The evolution of vibrators as a milestone of female empowerment
We've come a long way from "The Magic Wand": the so-called personal massager made famous during the women's liberation movement of the 1970s. Vibrators now fit in purses. You can wear them on your finger. You can have an orgasm in the middle of a fancy dinner party if you want to — and who wouldn't want to?
I sat down recently with sex toy historian and expert Amy Donohue. She prides herself on her extensive personal collection of toys. Surprisingly, some of her more "historic" pieces were found at Goodwill. When Grandma dies, people just toss old stuff into a box (no pun intended) and get rid of it, not realizing they're tossing pieces of history. According to Donohue, Goodwill employees usually put old vibrators in the tools section. Makes sense to me.
Is it shocking to think of Grandma with a vibrator? Shouldn't be. Historically, Donohue said, vibrators were used to "cure 'women's madness' or hysteria." In the late 1800s, a doctor named Joseph Granville accidentally invented the vibrator, claiming his invention was for muscle aches. Other doctors of the period used to massage the genitals of women suffering from irritability and nervousness.
It took some time, but vibrators eventually took on the phallic shape we're accustomed to in sex shops. However, as Donohue pointed out, even that's changing, as vibrators have "evolved into something more discreet, more feminine looking, since a penis doesn't always hit the g-spot."
She mentioned one vibrator called "The Womanizer" which is for clitoral stimulation only, and when I looked it up, I was shocked to find a pretty little product that claims to act almost like a clitoral vacuum. More research required…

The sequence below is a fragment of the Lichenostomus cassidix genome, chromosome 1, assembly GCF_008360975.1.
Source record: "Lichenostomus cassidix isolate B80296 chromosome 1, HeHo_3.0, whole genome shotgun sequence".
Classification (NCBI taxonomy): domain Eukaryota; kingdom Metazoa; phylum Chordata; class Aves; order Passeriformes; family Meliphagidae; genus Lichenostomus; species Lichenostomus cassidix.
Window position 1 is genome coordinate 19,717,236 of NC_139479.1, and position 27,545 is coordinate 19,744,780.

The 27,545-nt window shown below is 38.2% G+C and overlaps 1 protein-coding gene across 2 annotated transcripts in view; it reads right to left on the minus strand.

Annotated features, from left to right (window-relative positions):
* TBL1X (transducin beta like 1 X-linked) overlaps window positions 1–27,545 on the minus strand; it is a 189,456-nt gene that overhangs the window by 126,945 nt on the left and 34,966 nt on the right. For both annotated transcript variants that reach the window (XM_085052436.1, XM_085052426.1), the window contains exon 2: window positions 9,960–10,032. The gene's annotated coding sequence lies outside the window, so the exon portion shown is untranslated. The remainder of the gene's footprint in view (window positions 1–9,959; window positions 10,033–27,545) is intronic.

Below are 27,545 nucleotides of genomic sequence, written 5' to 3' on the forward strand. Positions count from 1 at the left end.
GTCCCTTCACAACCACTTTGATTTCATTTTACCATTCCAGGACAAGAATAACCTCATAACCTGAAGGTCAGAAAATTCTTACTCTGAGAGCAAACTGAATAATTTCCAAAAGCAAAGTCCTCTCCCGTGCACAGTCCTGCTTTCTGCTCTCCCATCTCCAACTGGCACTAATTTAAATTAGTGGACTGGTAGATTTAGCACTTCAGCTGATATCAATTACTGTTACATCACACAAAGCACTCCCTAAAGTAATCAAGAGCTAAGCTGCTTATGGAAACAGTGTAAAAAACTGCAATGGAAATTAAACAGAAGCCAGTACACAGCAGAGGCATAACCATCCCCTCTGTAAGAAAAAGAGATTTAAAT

Despite the great leaps and bounds vibrators have made over the past century, some men still see toys as threatening. Donohue blames it on insecurity: "They feel they should be the one making you feel good all the time. If you have to resort to something else, they're not doing their job." However, adversely, she pointed out that men masturbate, too.
Vibrators have changed the way women look at their own sexuality. It's no longer necessary to be in a relationship to have an orgasm. We don't have to rely on anyone else to give us sexual pleasure. We can have an orgasm whenever we want — and wherever we want. We can order toys from the privacy of our own homes and have them delivered to our doorsteps.
Founder of the website My Secret Luxury, Stacy Rybchin said, "Pleasure is a woman's birthright and many women and men forget that because society is focused on male pleasure. The only job of the clitoris is pleasure. In fact, the clitoris has about 8000 sensory nerve endings — much more than the penis."
In defense of the vibrator, she continued, "A vibrator is an object that doesn't get tired and has the right amount of pressure and vibration. A vibrator cannot rub your feet or tell you, 'I love you.' Men should appreciate a woman's pleasure no matter how it's achieved."
And hey, for the more insecure guy, there are remote control-operated vibrators. He can still easily be a part of your pleasure process, and your fellah might even enjoy getting to know your toys. Donohue's advice? "Learn how to use new toys together. Shop for each other. Test each other's boundaries."
Doctors aren't prescribing masturbation for anxiety anymore (although they totally should), but there sure are benefits to the highly evolved, scientifically researched toys known as vibrators. If you've never tried one, it might be time to start for you, your man and your own sexual confidence.